With regard to the nudity, How did you approach it with the actors to make sure they’d feel comfortable and at ease? This is such a difficult one – having done The Cooler, I have total empathy for full-frontal and lots of skin. It’s not easy. But you were working with a teenager – how did you assuage him, and more importantly, his parents?
Kate had her dresser who has been with her for a number of films. They worked out in advance the nudity covers, taping, gluing, etc. Kate is also much more comfortable in her body than a young actor.
We actually had to wait until David Kross turned 18 to do the scenes involving nudity. Because I had been in every fitting and knew David well, he was most comfortable with me. After a lot of discussion about who would be on set, I spoke to S. Daldry and David and decided I would dress him.
We were extremely cognizant of his fragility, so I would run in with towels after each cut to cover him. When he could, he wore a dance belt that I had constructed to make him feel he had support and a layer between him and Kate. I think it was never anything but awkward, but somehow all made it through without scars.
Note of interest: Germans are much more free about nudity and David’s parents trusted in him and the director explicitly. They treated David like an adult, which made the process infinitely easier.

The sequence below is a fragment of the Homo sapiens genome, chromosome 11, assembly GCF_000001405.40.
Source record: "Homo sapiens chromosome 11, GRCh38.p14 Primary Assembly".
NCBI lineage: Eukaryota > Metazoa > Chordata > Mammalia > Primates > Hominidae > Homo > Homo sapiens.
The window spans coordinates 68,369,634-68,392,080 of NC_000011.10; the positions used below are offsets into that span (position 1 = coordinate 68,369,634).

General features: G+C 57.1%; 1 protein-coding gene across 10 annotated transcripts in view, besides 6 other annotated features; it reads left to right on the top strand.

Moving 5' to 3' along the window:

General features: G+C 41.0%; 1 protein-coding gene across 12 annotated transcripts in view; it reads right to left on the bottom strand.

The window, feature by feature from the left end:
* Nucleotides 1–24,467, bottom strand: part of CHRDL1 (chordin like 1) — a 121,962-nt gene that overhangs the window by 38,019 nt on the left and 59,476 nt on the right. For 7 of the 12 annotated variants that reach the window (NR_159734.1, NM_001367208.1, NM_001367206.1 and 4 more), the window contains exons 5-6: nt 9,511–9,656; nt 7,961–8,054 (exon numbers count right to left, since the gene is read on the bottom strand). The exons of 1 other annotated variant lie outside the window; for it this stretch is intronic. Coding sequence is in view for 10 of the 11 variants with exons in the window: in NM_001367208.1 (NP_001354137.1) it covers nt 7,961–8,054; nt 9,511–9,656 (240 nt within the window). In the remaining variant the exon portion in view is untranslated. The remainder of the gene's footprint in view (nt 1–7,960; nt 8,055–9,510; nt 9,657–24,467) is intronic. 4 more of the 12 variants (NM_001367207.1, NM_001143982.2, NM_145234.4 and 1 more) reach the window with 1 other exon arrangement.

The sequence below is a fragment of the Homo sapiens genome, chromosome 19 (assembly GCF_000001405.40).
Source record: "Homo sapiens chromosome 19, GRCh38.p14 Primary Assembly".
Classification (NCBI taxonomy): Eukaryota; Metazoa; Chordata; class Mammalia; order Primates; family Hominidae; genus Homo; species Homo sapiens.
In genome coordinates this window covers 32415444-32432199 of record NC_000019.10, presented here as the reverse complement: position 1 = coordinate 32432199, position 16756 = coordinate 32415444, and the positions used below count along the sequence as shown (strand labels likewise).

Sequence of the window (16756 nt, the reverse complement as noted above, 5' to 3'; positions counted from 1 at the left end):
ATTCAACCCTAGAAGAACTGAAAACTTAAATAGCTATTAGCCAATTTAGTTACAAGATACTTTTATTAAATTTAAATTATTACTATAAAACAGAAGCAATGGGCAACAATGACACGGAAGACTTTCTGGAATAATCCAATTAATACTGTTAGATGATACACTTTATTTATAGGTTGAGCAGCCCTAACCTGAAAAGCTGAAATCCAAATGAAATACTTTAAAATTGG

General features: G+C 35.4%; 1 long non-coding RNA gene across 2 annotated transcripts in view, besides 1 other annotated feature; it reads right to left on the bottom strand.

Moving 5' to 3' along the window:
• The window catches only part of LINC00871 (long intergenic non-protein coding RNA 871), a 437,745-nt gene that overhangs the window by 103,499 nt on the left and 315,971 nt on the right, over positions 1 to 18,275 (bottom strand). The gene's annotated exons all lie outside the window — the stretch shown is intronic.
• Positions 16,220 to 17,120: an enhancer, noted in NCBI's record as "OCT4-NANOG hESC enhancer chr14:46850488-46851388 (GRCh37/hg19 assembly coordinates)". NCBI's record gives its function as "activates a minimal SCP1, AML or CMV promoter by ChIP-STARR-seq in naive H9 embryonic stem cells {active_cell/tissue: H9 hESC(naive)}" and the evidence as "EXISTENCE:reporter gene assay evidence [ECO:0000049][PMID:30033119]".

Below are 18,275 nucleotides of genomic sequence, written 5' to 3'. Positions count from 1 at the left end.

How long was the shooting schedule? Did you move around a lot? Did you recycle your E-containers?
When I first went to Germany, we were scheduled to be finished by Christmas. That was when Nicole Kidman was to be our leading lady. Then ‘Australia’ happened which made Nicole unavailable until the end of December. After having two fittings with her in New York in November, I traveled back to Germany and we shot for a week and a half in Dec. Home for two weeks over Christmas when Nicole announces she is pregnant and won’t do the film because she won’t wear prosthetics. So between Christmas and New Year, we were all in a state of shock. Then Kate Winslet agreed to take over the role on the condition we begin shooting in March. This allowed Ann and I to fit her in New York numerous times, so when we began shooting with her, we were mostly ready. Then we were to be finished by May, when the Weinstein’s lawyers discovered that we could not shoot nudity with an underage actor. Another hiatus ensued while we did old age makeup tests with Kate in New York, while we waited for David to turn 18. All in all, I was in Berlin for exactly one year.
All the E-containers were stored over the year and stock from the states was returned in the boxes it arrived in.
I loved the swimsuits – M/O or pulled/purchased? Where did you get them?!
The swimming lake scenes were the 1st days of shooting. It was the middle of September, and it was discovered that the water was so cold, the actors and BG could only stay in it for 3 minutes. The week before we started shooting, the 1st AD asked that all the BG could be double fit in both bathing suits and beach/street wear so they could keep revolving people in and out of the water. Needless to say, I pulled every period bathing suit in all of Germany! Luckily, we had a lot in our stock, we spent a lot of time on Ebay and we scoured the vintage shops of Berlin. Young Michael and Sophie’s suits were MTO, but most other suits were rentals.